If only she had parents who had cared about her (her present stepdad really does care, and she thinks the world of him, but her mother is not so nice -- the opposite of what one might assume), she would have been a great kid. But she hit the road at 13, got on drugs, lived with a rock star, then ended up in prison (yeah, and she's still in love with the rock star). None of these rotten things would have happened had she had decent parents who built up her self image instead of tearing it down.

This was just a few months before I came back into the Church. And shortly after I came back, someone spoke about gifts of the Spirit at church, and she went quite outside the box and mentioned some things as examples, but the one that stuck in my mind was when she proposed the thought that some might have the gift to make others feel important, and that perhaps we might want to pray for that gift.

Since I have no money and I don't hold the Priesthood, what can I give? Maybe I can help build someone's self esteem. And help change their lives.

That's what I like about this site, 1) we're really trying to get well (though we all struggle), and 2) we build each other up and encourage each other. "
posted at 16:47:54 on December 21, 2011 by dog
Self Esteem    
"As the world calls it is a misnomer. Self esteem will at some point take you down. God esteem is what leaders like Nephi had. They knew that on their own he could do nothing. But only through Christ was he able to build a ship. He had no idea what he was doing. It was when he trusted in his Lord that he was able to cause great things to come to pass.

I have a child that use to make me us like this girls parents. The problem is that it wasn't true. He just wanted to blame someone for his choices. Her story might be accurate, but it also may not. Please do not be so quick to blame parents. I have known kids with dish rages for parents who went on to build great lives. On the flip side, my son grew up in a loving home and made different choices. In a perfect world, all parents would be loving and nurturing but we all know that is not always the case. We must all take personal responsibility and not blame anyone, else we will not overcome our addictions.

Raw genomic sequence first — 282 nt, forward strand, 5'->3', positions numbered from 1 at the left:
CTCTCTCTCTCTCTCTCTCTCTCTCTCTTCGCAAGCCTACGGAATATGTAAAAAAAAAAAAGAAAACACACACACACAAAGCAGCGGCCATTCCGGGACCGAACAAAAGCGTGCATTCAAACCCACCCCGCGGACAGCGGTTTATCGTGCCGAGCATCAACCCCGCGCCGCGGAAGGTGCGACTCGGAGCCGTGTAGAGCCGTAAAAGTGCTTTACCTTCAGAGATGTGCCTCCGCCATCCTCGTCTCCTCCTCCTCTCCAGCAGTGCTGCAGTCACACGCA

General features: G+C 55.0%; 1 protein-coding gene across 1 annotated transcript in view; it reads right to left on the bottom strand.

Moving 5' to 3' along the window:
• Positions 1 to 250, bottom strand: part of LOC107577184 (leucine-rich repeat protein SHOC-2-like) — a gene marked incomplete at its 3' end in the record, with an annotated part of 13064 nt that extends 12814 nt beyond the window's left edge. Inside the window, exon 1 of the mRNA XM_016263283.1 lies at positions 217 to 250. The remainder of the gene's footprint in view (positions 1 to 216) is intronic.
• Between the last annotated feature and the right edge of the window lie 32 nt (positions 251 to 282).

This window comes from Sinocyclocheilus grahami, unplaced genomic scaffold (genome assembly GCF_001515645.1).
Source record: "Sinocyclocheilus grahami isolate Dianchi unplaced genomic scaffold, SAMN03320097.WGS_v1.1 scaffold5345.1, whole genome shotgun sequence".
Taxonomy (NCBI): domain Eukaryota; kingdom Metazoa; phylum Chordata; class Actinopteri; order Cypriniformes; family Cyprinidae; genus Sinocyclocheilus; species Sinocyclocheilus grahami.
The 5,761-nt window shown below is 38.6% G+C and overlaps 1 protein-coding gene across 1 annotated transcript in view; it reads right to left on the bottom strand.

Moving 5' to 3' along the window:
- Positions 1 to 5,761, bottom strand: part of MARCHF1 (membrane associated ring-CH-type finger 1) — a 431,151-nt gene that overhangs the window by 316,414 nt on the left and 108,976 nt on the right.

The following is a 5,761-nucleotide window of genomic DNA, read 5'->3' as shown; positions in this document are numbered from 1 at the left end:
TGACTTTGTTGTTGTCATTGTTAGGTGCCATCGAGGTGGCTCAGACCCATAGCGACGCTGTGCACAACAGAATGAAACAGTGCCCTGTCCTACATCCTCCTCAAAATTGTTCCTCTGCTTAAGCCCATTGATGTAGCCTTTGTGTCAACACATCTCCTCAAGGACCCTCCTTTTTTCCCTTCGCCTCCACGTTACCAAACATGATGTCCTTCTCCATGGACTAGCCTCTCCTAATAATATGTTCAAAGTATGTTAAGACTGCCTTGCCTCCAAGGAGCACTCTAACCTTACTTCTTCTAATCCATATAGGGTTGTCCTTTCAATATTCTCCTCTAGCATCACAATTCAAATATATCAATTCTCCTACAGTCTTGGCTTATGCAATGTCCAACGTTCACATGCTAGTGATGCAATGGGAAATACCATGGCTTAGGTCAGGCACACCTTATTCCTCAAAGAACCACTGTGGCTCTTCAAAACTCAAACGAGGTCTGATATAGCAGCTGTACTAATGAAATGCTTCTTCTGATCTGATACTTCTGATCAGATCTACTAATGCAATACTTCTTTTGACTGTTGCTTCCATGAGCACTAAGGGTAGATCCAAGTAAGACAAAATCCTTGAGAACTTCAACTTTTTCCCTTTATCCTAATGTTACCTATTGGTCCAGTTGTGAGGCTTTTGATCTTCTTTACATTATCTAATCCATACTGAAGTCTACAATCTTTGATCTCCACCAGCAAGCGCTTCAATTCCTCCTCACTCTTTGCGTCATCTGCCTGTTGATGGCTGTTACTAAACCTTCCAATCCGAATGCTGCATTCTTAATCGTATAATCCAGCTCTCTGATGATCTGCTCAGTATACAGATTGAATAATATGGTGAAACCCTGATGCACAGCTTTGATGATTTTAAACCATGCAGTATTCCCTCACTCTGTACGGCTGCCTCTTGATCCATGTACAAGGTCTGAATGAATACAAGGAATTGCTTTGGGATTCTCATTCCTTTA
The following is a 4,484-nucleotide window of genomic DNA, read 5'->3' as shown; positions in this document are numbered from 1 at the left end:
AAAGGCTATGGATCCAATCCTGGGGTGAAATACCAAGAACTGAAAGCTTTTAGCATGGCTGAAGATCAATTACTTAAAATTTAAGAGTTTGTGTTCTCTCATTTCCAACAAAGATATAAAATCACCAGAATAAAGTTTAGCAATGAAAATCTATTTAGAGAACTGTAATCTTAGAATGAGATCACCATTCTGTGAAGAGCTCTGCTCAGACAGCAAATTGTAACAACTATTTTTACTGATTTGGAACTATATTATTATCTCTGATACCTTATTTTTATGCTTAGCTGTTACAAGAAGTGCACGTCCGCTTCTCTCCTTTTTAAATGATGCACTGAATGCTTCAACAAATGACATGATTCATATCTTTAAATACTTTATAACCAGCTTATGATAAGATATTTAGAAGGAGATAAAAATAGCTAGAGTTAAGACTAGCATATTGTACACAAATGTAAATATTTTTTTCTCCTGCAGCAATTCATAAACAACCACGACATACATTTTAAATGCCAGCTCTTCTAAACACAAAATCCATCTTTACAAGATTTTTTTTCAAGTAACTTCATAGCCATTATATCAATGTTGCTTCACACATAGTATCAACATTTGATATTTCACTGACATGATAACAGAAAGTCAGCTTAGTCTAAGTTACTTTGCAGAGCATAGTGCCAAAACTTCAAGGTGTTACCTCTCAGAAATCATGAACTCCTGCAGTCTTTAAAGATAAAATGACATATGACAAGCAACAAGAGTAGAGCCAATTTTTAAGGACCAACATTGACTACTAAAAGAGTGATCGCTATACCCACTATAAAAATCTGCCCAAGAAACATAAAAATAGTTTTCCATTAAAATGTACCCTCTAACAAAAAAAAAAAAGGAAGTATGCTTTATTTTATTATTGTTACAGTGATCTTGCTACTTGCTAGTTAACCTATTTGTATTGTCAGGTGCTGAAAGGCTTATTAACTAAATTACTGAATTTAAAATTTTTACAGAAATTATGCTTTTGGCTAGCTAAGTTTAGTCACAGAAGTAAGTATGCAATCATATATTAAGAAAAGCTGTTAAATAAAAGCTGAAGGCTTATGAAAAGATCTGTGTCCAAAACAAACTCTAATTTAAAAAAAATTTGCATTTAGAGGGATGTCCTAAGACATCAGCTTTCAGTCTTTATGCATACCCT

It is great when a person can say nice things and make someone feel important. It is a gift for sure, but if her self confidence is wrapped up in how anyone treats her in her life, she needs to find out where all true self esteem comes from, God and God alone. We all come here with holes in our heart. That is why we are all here. We can fill our holes with Christ or something else. People can add something great, but they are till something else.

I am happy to hear you lifted another child of God, but be careful that it is not you that is doing the lifting, otherwise it is not real. What I am saying here is to never put your trust in people because at some point people will always fail you. God on the other hand will never fail you. "
posted at 18:35:33 on December 21, 2011 by Anonymous

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"In recent years, as I have sung the hymns of the Atonement, it has been with an especially full heart—and also with full voice, when I can continue to sing—lines such as “How great thou art,” “I scarce can take it in,” “To rescue a soul so rebellious and proud as mine,” “I stand all amazed,” and “Oh, it is wonderful!”"

— Neal A. Maxwell

General Conference May 1987